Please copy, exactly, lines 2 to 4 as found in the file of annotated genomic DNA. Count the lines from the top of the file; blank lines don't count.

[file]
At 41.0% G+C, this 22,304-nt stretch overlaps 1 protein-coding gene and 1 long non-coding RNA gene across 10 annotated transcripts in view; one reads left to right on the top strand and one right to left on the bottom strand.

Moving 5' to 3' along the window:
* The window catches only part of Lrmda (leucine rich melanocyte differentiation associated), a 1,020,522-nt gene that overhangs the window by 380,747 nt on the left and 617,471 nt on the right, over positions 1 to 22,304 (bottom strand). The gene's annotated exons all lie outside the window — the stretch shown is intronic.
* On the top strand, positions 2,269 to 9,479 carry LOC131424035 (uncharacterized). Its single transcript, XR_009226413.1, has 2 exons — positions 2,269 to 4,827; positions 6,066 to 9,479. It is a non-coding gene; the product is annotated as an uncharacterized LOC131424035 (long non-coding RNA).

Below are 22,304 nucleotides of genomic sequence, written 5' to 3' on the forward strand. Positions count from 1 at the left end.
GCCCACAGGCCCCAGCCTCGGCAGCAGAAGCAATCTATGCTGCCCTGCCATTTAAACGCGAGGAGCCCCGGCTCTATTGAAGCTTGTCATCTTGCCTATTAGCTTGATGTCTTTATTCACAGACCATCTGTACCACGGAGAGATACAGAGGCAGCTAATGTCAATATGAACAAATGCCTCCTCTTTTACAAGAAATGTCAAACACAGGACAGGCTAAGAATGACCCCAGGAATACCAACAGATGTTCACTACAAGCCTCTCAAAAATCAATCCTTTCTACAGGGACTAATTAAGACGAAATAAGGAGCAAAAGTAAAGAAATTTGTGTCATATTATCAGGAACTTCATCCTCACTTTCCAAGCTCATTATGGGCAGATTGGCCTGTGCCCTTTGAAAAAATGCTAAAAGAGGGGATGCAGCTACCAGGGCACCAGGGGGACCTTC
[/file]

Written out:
Moving 5' to 3' along the window:
* The window catches only part of Lrmda (leucine rich melanocyte differentiation associated), a 1,020,522-nt gene that overhangs the window by 380,747 nt on the left and 617,471 nt on the right, over positions 1 to 22,304 (bottom strand). The gene's annotated exons all lie outside the window — the stretch shown is intronic.
* On the top strand, positions 2,269 to 9,479 carry LOC131424035 (uncharacterized). Its single transcript, XR_009226413.1, has 2 exons — positions 2,269 to 4,827; positions 6,066 to 9,479. It is a non-coding gene; the product is annotated as an uncharacterized LOC131424035 (long non-coding RNA).